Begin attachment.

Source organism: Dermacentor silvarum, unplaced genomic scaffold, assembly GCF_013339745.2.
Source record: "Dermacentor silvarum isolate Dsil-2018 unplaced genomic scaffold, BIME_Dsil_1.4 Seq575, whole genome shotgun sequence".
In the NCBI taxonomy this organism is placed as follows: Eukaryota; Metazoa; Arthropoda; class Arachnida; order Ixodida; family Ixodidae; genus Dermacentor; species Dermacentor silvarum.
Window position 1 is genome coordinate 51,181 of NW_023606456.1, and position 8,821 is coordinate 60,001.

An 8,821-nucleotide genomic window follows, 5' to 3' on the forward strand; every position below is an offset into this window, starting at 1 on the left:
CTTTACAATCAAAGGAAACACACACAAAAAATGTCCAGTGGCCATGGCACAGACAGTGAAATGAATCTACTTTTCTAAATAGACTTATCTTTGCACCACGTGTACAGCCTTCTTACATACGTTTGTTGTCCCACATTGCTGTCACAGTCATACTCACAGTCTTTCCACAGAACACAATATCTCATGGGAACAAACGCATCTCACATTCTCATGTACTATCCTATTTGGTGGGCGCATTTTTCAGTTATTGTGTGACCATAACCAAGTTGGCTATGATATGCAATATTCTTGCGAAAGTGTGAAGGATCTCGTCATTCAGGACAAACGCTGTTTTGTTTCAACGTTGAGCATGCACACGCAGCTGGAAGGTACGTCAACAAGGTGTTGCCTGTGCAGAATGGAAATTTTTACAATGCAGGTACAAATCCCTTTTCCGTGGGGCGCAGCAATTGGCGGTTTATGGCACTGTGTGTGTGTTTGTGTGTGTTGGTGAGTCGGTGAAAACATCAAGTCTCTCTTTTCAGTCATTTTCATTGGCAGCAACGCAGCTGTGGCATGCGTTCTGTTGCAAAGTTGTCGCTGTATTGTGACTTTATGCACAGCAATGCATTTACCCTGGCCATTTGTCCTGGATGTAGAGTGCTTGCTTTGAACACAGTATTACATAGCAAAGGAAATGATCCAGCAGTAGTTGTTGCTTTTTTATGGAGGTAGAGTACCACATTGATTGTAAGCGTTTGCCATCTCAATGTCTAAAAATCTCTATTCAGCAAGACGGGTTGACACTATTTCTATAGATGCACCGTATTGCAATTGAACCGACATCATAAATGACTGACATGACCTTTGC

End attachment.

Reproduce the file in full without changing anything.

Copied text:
Source organism: Dermacentor silvarum, unplaced genomic scaffold, assembly GCF_013339745.2.
Source record: "Dermacentor silvarum isolate Dsil-2018 unplaced genomic scaffold, BIME_Dsil_1.4 Seq575, whole genome shotgun sequence".
In the NCBI taxonomy this organism is placed as follows: Eukaryota; Metazoa; Arthropoda; class Arachnida; order Ixodida; family Ixodidae; genus Dermacentor; species Dermacentor silvarum.
Window position 1 is genome coordinate 51,181 of NW_023606456.1, and position 8,821 is coordinate 60,001.

An 8,821-nucleotide genomic window follows, 5' to 3' on the forward strand; every position below is an offset into this window, starting at 1 on the left:
CTTTACAATCAAAGGAAACACACACAAAAAATGTCCAGTGGCCATGGCACAGACAGTGAAATGAATCTACTTTTCTAAATAGACTTATCTTTGCACCACGTGTACAGCCTTCTTACATACGTTTGTTGTCCCACATTGCTGTCACAGTCATACTCACAGTCTTTCCACAGAACACAATATCTCATGGGAACAAACGCATCTCACATTCTCATGTACTATCCTATTTGGTGGGCGCATTTTTCAGTTATTGTGTGACCATAACCAAGTTGGCTATGATATGCAATATTCTTGCGAAAGTGTGAAGGATCTCGTCATTCAGGACAAACGCTGTTTTGTTTCAACGTTGAGCATGCACACGCAGCTGGAAGGTACGTCAACAAGGTGTTGCCTGTGCAGAATGGAAATTTTTACAATGCAGGTACAAATCCCTTTTCCGTGGGGCGCAGCAATTGGCGGTTTATGGCACTGTGTGTGTGTTTGTGTGTGTTGGTGAGTCGGTGAAAACATCAAGTCTCTCTTTTCAGTCATTTTCATTGGCAGCAACGCAGCTGTGGCATGCGTTCTGTTGCAAAGTTGTCGCTGTATTGTGACTTTATGCACAGCAATGCATTTACCCTGGCCATTTGTCCTGGATGTAGAGTGCTTGCTTTGAACACAGTATTACATAGCAAAGGAAATGATCCAGCAGTAGTTGTTGCTTTTTTATGGAGGTAGAGTACCACATTGATTGTAAGCGTTTGCCATCTCAATGTCTAAAAATCTCTATTCAGCAAGACGGGTTGACACTATTTCTATAGATGCACCGTATTGCAATTGAACCGACATCATAAATGACTGACATGACCTTTGC